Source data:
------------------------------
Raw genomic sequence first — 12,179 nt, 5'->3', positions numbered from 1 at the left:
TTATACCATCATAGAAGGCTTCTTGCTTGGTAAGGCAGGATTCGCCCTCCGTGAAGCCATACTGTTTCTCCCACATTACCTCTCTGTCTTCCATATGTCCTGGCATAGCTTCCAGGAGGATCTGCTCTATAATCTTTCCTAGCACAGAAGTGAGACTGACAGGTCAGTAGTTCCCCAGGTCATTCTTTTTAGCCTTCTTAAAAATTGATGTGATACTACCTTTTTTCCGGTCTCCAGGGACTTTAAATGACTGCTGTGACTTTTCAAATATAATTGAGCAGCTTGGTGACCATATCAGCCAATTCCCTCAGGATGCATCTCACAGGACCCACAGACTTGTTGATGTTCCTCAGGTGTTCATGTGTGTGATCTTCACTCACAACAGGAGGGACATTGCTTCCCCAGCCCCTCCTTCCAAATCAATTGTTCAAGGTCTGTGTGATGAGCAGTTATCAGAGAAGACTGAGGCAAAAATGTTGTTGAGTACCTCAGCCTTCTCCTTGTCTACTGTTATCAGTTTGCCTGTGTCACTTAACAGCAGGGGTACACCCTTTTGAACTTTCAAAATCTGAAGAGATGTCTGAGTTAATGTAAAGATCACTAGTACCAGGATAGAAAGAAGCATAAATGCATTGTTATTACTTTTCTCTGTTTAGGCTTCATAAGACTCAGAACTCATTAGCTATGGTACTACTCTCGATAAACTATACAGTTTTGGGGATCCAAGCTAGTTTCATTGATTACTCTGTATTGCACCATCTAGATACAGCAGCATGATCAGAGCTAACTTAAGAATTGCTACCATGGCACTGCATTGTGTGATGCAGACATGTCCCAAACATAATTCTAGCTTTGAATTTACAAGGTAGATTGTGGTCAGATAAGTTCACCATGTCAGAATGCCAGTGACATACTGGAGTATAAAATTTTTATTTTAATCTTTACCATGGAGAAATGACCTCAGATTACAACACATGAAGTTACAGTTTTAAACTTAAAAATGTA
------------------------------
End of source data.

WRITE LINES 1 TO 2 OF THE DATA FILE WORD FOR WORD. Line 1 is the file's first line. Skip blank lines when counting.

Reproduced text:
Raw genomic sequence first — 12,179 nt, 5'->3', positions numbered from 1 at the left:
TTATACCATCATAGAAGGCTTCTTGCTTGGTAAGGCAGGATTCGCCCTCCGTGAAGCCATACTGTTTCTCCCACATTACCTCTCTGTCTTCCATATGTCCTGGCATAGCTTCCAGGAGGATCTGCTCTATAATCTTTCCTAGCACAGAAGTGAGACTGACAGGTCAGTAGTTCCCCAGGTCATTCTTTTTAGCCTTCTTAAAAATTGATGTGATACTACCTTTTTTCCGGTCTCCAGGGACTTTAAATGACTGCTGTGACTTTTCAAATATAATTGAGCAGCTTGGTGACCATATCAGCCAATTCCCTCAGGATGCATCTCACAGGACCCACAGACTTGTTGATGTTCCTCAGGTGTTCATGTGTGTGATCTTCACTCACAACAGGAGGGACATTGCTTCCCCAGCCCCTCCTTCCAAATCAATTGTTCAAGGTCTGTGTGATGAGCAGTTATCAGAGAAGACTGAGGCAAAAATGTTGTTGAGTACCTCAGCCTTCTCCTTGTCTACTGTTATCAGTTTGCCTGTGTCACTTAACAGCAGGGGTACACCCTTTTGAACTTTCAAAATCTGAAGAGATGTCTGAGTTAATGTAAAGATCACTAGTACCAGGATAGAAAGAAGCATAAATGCATTGTTATTACTTTTCTCTGTTTAGGCTTCATAAGACTCAGAACTCATTAGCTATGGTACTACTCTCGATAAACTATACAGTTTTGGGGATCCAAGCTAGTTTCATTGATTACTCTGTATTGCACCATCTAGATACAGCAGCATGATCAGAGCTAACTTAAGAATTGCTACCATGGCACTGCATTGTGTGATGCAGACATGTCCCAAACATAATTCTAGCTTTGAATTTACAAGGTAGATTGTGGTCAGATAAGTTCACCATGTCAGAATGCCAGTGACATACTGGAGTATAAAATTTTTATTTTAATCTTTACCATGGAGAAATGACCTCAGATTACAACACATGAAGTTACAGTTTTAAACTTAAAAATGTA